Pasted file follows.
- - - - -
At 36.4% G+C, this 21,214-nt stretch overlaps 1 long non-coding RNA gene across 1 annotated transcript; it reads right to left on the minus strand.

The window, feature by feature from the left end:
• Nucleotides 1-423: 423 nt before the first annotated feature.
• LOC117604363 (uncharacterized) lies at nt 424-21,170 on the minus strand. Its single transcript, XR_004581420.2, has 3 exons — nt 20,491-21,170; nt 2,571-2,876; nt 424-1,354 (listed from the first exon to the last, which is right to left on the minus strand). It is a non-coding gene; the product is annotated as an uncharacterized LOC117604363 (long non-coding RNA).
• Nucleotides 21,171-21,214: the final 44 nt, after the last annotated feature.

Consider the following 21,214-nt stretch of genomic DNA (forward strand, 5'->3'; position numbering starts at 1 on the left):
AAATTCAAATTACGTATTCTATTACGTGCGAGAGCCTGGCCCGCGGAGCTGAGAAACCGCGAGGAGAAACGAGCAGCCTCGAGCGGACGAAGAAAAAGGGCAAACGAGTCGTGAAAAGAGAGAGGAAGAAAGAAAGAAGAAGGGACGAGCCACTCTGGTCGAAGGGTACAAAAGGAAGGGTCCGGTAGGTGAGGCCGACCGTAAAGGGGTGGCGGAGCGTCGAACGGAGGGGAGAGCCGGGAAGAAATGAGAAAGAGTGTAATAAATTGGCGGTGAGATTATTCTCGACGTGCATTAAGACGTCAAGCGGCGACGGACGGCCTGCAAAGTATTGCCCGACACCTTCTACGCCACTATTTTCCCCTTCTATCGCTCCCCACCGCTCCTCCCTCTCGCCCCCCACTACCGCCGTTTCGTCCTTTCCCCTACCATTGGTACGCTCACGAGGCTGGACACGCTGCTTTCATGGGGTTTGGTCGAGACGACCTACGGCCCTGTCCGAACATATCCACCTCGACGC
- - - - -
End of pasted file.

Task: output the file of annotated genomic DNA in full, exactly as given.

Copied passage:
At 36.4% G+C, this 21,214-nt stretch overlaps 1 long non-coding RNA gene across 1 annotated transcript; it reads right to left on the minus strand.

The window, feature by feature from the left end:
• Nucleotides 1-423: 423 nt before the first annotated feature.
• LOC117604363 (uncharacterized) lies at nt 424-21,170 on the minus strand. Its single transcript, XR_004581420.2, has 3 exons — nt 20,491-21,170; nt 2,571-2,876; nt 424-1,354 (listed from the first exon to the last, which is right to left on the minus strand). It is a non-coding gene; the product is annotated as an uncharacterized LOC117604363 (long non-coding RNA).
• Nucleotides 21,171-21,214: the final 44 nt, after the last annotated feature.

Consider the following 21,214-nt stretch of genomic DNA (forward strand, 5'->3'; position numbering starts at 1 on the left):
AAATTCAAATTACGTATTCTATTACGTGCGAGAGCCTGGCCCGCGGAGCTGAGAAACCGCGAGGAGAAACGAGCAGCCTCGAGCGGACGAAGAAAAAGGGCAAACGAGTCGTGAAAAGAGAGAGGAAGAAAGAAAGAAGAAGGGACGAGCCACTCTGGTCGAAGGGTACAAAAGGAAGGGTCCGGTAGGTGAGGCCGACCGTAAAGGGGTGGCGGAGCGTCGAACGGAGGGGAGAGCCGGGAAGAAATGAGAAAGAGTGTAATAAATTGGCGGTGAGATTATTCTCGACGTGCATTAAGACGTCAAGCGGCGACGGACGGCCTGCAAAGTATTGCCCGACACCTTCTACGCCACTATTTTCCCCTTCTATCGCTCCCCACCGCTCCTCCCTCTCGCCCCCCACTACCGCCGTTTCGTCCTTTCCCCTACCATTGGTACGCTCACGAGGCTGGACACGCTGCTTTCATGGGGTTTGGTCGAGACGACCTACGGCCCTGTCCGAACATATCCACCTCGACGC